I shared some specific ways to make sure you’re adding value to others every day. And I think they’ll be helpful to you as you go through your daily life. If you do so between now and Christmas, you can establish a habit that continues into the new year. You can add value every day if you will:
1. Value People — A life of significance cannot be achieved if you think of other people as obstacles that must be overcome. This means valuing everyone – not just those close to us. We need to intentionally value others and express that value to them.
2. Think of Ways to Add Value to People — People who live intentionally think on the front end about ways to add value.
3. Look for Ways to Add Value to People — In addition to thinking ahead about ways to add value, people who live with intentionality are also on constant lookout for spontaneous ways to help others. They have an outward focus as they go through their lives, ready to do something that makes someone’s day.
4. Do Things That Add Value to People — As my mentor John Wooden often said, “Don’t tell me what you’re going to do—show me.” It’s great to think ahead and look around for ways to add value to others, but nothing beats actually doing something for another person.
5. Encourage Others to Add Value to People — Significance begins with you, but it’s meant to be shared. As you develop the daily habit of adding value to others, begin encouraging people close to you to do the same. You can begin a significance movement right in your own home or office or community.
As the technology has evolved faster than controls were set in place, the Federal Aviation Administration is quickly attempting to catch up to better control security risks associated with this new technology which is already in use by the public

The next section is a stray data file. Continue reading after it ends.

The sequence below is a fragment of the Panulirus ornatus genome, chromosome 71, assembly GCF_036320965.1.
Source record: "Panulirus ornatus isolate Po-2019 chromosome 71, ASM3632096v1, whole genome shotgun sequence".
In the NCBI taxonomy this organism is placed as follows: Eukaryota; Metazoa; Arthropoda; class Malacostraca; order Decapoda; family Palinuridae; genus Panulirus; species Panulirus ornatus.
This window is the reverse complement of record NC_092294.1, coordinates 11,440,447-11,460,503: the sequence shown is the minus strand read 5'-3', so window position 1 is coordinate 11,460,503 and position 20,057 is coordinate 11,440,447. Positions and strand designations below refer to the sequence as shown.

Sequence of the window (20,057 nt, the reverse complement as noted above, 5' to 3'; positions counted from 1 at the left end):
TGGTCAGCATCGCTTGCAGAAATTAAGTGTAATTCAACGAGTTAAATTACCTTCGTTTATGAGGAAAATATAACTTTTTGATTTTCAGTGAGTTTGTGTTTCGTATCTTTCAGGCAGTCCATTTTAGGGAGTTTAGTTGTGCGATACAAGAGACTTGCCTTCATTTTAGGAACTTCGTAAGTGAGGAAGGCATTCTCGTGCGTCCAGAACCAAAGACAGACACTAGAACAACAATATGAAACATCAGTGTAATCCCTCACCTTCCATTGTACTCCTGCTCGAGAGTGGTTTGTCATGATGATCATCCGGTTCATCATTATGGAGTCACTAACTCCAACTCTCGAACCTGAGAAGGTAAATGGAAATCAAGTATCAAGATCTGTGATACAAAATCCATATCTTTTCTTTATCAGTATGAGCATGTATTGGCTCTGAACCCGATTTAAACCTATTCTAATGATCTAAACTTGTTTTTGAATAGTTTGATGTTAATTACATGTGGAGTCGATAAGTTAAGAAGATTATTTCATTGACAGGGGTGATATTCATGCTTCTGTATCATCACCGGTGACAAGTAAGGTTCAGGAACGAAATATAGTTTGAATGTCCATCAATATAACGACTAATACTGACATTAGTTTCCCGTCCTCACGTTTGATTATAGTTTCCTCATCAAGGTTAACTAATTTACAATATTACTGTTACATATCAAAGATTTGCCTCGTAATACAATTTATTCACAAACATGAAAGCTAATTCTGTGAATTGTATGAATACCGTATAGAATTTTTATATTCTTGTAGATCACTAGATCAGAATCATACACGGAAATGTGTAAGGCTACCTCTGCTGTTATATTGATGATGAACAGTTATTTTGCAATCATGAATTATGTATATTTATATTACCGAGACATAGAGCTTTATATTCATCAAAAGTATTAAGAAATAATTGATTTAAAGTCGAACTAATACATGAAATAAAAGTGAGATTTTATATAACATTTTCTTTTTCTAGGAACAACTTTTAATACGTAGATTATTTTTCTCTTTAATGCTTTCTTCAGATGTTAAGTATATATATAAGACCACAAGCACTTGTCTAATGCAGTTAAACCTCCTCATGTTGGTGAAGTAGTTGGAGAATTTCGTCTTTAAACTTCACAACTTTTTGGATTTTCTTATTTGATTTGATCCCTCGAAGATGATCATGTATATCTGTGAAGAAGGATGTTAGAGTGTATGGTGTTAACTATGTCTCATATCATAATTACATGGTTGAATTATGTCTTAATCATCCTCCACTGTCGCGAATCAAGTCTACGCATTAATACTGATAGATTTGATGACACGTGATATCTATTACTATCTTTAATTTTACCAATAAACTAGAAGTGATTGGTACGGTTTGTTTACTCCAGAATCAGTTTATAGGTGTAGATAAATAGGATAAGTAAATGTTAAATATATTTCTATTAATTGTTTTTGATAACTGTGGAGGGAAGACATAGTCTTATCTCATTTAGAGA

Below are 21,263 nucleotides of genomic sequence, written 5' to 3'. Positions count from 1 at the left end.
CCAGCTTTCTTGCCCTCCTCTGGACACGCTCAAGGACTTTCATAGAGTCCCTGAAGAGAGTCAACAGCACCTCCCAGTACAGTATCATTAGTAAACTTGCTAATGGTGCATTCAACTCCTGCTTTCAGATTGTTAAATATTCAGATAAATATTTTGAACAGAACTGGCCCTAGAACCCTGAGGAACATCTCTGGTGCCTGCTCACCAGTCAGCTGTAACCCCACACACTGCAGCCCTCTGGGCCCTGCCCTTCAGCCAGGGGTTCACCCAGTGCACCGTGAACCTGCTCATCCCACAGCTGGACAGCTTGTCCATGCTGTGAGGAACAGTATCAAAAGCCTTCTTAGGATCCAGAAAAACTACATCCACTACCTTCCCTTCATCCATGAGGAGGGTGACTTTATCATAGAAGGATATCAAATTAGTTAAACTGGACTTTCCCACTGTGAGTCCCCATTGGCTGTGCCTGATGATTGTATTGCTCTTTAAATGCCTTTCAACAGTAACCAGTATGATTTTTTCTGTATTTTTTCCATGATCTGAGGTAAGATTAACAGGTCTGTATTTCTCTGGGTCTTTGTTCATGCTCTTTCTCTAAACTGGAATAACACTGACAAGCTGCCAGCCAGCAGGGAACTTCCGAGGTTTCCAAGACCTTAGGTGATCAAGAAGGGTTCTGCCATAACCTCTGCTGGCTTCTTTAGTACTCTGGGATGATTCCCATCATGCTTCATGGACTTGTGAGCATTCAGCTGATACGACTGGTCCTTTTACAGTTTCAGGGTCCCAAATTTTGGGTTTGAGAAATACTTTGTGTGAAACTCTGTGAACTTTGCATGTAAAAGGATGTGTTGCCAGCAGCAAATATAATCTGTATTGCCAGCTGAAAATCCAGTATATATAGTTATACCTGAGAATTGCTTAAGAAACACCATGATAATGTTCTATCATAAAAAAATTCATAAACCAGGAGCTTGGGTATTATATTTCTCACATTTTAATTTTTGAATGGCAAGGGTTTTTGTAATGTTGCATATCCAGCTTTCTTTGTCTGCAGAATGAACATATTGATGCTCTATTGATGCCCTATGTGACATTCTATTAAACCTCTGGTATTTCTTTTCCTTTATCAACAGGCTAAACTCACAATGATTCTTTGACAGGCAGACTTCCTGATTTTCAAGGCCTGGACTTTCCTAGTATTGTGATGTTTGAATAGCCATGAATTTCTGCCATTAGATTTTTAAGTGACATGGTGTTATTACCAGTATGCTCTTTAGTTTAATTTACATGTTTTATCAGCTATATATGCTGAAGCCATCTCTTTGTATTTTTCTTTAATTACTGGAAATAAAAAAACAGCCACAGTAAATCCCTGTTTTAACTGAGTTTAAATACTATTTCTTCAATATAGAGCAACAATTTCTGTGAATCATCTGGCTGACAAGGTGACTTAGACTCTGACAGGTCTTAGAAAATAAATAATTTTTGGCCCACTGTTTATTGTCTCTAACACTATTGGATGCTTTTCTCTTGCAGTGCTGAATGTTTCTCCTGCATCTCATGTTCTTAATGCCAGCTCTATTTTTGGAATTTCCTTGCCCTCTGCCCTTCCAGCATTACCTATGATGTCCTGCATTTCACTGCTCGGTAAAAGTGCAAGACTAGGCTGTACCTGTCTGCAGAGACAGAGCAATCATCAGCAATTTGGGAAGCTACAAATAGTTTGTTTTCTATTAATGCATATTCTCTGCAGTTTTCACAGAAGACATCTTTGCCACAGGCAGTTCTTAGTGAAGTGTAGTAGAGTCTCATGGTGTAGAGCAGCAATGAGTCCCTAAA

The Federal Aviation Administration on Monday laid out new registration requirements for owners of recreational drones, just in time for Christmas. The rules apply to Americans with a drone weighing between half a pound and 55 pounds — which means nearly all recreational drones. If you are an owner of one of these high-flying machines — or might be in the coming weeks — here is what you need to know:
1. Anyone who owned a drone before Dec. 21 will be required to register the machine by Feb. 19, 2016. People who get a drone after Dec. 21 will be required to register before their first flight.
2. The F.A.A. said it would introduce the website for registration, faa.gov/uas/registration, on Dec. 21; registering will be free for the first 30 days. After that period, the fee for each individual drone user will be $5 for a three-year certificate of registration. There will be an option for owners to register by mail or in person, and the rules apply only to people over the age of 13, though children are permitted to fly under a parent’s registration.
3. The users are then required to put their registration numbers on any drone they own and have their registration card on them when they take a drone out for a flight.